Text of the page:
This article was originally published in The Notebook. In August 2020, The Notebook became Chalkbeat Philadelphia.
A measure of a school district’s wealth compared to a state average, and thus the district’s ability to support a school system. The formula includes both the personal income and property value a district has “behind” each student.
For example, in 2012-13, the Philadelphia School District had $97,959 in personal income and $183,266 in property value behind each student. Lower Merion, the wealthiest district in the area, had $823,967 in personal income and almost $1.4 million in property value for every student. Wealthier districts need less aid and have a lower aid ratio. Almost all districts around Philadelphia had lower ratios than the city.
The aid ratio is designed to assess how much to contribute to each district to make total spending more equitable. Today in Pennsylvania, however, it is factored into determining what the state will provide for transportation assistance and special education costs, but not for the biggest chunk of state aid, the basic education subsidy.
Basic education funding
The major category of state school funding, covering students in regular K-12 classrooms. At one time, Pennsylvania calculated it specifically for each district based on its actual enrollment, aid ratio, and local tax effort. But this is no longer the case. Instead, the total amount is determined each year by the General Assembly, based largely on what it got the year before.
The state provides Ready to Learn Block Grants as supplemental funding for school districts based on population, poverty, and the percentage of English language learners. They offer some flexibility but must be targeted to certain educational initiatives such as preschool and full-day kindergarten, supplemental instruction for Keystone exams, or computer-based instruction. They replaced a similar Accountability Block Grant program. For about a decade, the state has preferred these targeted grants to increases in basic education funding, which is unrestricted.
A governmental agency with the power to approve the establishment of a charter school. In Pennsylvania, this is the local district, although other states have granted this authority to universities or other entities or established statewide authorizing boards. This has also been proposed for Pennsylvania, but never approved by the General Assembly.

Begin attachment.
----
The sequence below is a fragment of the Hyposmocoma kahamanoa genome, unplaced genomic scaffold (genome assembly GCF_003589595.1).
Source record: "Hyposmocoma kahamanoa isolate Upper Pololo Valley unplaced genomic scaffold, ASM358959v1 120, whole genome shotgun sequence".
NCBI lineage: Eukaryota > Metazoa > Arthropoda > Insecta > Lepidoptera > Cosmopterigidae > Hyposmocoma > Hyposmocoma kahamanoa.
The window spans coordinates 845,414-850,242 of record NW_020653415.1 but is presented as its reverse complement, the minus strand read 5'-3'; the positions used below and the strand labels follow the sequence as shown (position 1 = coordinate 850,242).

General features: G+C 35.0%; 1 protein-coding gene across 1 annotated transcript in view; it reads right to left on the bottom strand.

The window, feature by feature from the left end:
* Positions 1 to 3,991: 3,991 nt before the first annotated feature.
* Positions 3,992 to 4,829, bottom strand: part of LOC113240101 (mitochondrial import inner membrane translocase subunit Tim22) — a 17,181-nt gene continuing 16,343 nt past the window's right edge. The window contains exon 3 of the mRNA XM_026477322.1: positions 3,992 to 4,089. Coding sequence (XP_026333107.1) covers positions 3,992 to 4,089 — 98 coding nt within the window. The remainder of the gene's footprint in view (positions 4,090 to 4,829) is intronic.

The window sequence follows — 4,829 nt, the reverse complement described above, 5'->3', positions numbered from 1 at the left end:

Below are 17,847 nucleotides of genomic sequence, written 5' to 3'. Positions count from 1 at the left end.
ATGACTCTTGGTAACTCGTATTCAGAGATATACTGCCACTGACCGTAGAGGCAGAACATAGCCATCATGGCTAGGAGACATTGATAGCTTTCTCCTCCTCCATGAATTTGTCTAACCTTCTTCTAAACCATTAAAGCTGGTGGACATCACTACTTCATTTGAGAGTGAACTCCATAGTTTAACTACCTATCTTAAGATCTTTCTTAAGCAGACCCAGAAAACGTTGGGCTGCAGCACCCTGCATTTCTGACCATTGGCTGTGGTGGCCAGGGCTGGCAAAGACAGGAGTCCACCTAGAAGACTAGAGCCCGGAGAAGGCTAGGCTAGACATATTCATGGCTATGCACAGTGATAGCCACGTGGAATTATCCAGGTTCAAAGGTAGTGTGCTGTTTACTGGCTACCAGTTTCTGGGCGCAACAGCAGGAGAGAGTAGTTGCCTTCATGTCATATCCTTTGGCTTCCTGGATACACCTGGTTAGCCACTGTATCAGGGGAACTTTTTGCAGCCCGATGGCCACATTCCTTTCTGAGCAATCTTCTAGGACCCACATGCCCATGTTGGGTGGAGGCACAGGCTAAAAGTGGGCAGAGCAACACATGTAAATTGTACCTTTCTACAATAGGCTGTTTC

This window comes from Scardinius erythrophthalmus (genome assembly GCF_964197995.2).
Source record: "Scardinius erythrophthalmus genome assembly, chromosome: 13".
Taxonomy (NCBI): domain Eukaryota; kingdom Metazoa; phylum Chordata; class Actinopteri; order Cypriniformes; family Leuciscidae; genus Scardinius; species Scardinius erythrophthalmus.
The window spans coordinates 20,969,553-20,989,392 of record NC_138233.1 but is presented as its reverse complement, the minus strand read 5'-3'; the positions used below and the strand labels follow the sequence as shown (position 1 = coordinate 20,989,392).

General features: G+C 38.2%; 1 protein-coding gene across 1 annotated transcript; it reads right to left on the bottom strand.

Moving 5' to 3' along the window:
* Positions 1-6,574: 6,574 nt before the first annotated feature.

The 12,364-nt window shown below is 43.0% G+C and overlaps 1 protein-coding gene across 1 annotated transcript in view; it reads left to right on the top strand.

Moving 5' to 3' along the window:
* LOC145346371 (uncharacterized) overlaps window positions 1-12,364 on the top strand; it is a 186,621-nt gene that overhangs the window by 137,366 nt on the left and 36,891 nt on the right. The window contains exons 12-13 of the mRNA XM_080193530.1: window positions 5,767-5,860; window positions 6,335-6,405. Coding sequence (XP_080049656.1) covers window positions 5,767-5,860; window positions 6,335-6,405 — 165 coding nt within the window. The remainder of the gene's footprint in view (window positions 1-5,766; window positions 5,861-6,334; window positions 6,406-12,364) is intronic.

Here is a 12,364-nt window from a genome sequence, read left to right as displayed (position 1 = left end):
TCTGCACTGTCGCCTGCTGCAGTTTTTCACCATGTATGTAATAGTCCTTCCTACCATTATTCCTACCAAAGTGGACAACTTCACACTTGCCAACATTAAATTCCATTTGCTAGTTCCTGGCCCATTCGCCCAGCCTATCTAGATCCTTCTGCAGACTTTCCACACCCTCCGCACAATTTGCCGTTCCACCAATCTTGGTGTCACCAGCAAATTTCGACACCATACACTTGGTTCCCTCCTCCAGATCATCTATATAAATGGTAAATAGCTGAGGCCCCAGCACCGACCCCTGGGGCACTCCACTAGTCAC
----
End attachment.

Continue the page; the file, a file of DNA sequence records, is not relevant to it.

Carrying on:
A provision added to Pennsylvania’s school code in 1991 requiring that no school district receive less state funding than the year before, even if it loses enrollment. The starting point is based on the 1990 census. This provision is frequently criticized by school districts in fast-growing areas, which feel shortchanged when shrinking districts still receive increases.
Public School Employees Retirement System (PSERS)
Separate from the State Employees Retirement system and more than twice as large, with some 589,000 members statewide. But according to the 2012 Keystone Pension Report of the state Budget Office, both are underfunded by more than 30 percent, and Gov. Corbett has made reform of both pension systems to control the state’s contribution a key goal.
The Public School Code of 1949. It is the basic framework for all state education legislation – in effect, the public school system’s constitution.
School income tax
A local tax levied in Philadelphia on unearned income, including dividends, interest, short-term capital gains, and rental income.
Special education funding
In addition to the basic education funding, Pennsylvania gives supplemental state funding for students in special education programs. Funding used to be based on total enrollment and more recently factored in the number of students in special education, but not their degree of disability. Unlike basic education funding, the aid ratio is considered.
A key issue in the debate over funding charter schools. When a student transfers from the District to a charter school, the District does not save the full cost of his or her education. The District must still pay to maintain the building the student was in, for example, and for other expenses such as teacher salaries that are not immediately reduced. These are examples of “stranded costs.”
The third-largest category of state funding to assist local school districts. The aid ratio is also considered here.